Pillar 3: Design Thinking

Design thinking inspired by the Stanford University d.school methodology.

This pillar is based on Stanford University’s design school research and aims to equip young individuals with skills to navigate present and future challenges in work and community. It offers a framework applicable to all academic disciplines, encouraging thorough research, exploring various perspectives, and employing structured prototyping.

In a rapidly changing world, the skill of adaptable problem-solving becomes crucial for students and educators. Design thinking, supported by credible research, fosters the ability to creatively design solutions in personal, professional, and community contexts. Recognising that today’s students will inhabit future workplaces, content and skills taught in school must evolve to remain relevant.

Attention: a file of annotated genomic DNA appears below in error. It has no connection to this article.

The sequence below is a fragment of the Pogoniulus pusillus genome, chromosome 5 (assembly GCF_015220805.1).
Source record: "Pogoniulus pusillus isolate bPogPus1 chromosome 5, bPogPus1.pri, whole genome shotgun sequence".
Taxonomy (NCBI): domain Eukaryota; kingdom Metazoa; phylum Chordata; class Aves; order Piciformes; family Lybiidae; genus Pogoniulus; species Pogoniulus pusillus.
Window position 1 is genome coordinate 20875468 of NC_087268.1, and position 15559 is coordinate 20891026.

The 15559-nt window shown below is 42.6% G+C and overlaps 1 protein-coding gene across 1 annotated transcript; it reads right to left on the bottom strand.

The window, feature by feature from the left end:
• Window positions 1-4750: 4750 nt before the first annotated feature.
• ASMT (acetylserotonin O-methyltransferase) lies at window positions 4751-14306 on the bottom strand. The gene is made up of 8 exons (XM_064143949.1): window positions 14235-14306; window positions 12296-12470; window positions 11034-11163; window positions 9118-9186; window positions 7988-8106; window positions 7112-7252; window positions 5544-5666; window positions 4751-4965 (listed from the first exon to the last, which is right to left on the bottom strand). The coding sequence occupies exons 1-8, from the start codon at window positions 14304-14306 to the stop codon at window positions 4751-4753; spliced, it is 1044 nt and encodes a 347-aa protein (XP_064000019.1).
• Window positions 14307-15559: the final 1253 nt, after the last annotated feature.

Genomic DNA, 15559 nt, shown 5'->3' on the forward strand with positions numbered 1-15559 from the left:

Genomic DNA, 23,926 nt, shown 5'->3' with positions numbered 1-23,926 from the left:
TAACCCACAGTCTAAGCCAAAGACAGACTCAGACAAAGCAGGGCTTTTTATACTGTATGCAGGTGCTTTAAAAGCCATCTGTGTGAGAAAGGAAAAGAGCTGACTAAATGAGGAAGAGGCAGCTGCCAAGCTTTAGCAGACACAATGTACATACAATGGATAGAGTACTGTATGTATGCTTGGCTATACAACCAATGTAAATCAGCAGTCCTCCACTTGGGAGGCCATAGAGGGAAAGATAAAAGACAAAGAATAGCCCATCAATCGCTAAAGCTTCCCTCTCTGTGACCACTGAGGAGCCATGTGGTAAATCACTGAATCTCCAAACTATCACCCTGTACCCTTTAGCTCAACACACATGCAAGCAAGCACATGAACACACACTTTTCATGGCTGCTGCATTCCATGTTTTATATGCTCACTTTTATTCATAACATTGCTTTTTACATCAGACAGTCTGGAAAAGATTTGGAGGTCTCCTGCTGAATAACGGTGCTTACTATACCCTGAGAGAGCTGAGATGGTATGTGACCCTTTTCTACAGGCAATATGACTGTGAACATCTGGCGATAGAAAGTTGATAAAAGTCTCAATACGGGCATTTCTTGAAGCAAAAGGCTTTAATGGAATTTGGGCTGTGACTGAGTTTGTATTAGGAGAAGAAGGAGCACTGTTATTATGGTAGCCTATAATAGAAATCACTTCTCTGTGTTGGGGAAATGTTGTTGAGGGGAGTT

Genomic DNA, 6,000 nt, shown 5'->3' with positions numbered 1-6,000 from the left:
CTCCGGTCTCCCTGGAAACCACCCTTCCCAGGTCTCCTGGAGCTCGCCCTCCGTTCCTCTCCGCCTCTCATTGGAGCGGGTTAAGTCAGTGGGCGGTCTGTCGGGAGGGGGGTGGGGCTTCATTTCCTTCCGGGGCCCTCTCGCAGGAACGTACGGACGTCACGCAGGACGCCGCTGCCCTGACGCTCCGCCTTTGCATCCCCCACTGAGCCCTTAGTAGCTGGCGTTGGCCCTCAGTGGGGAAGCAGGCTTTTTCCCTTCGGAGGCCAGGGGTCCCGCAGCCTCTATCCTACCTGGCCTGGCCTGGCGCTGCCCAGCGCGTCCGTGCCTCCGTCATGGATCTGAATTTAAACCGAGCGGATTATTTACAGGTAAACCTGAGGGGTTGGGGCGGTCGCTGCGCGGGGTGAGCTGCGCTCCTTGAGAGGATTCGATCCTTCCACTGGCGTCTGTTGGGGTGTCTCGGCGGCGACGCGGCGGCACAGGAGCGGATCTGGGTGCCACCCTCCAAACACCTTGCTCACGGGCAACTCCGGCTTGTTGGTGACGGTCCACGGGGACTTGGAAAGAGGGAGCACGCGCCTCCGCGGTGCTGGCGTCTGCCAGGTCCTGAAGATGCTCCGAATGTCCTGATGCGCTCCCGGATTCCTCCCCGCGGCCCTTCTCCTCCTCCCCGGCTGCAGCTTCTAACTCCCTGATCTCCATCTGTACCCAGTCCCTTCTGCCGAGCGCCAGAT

Design thinking transcends content and provides a versatile approach to learning and problem-solving, empowering young people with critical skills such as analysis, creative problem-solving, communication, collaboration, and prototyping.

Pillar 4: Global Competencies

Making the Global Competencies tangible and attainable through learning which is relevant to real life and equips young people with the skills and dispositions for the yet to be imagined communities and workplaces of the future.

The OECD (Organisation for Economic Cooperation and Development ), through the PISA (Programme for International Student Assessment) identifies a range of global competencies which broadly describes the skills and attributes that may best equip young people to thrive in the communities and workplaces of the future.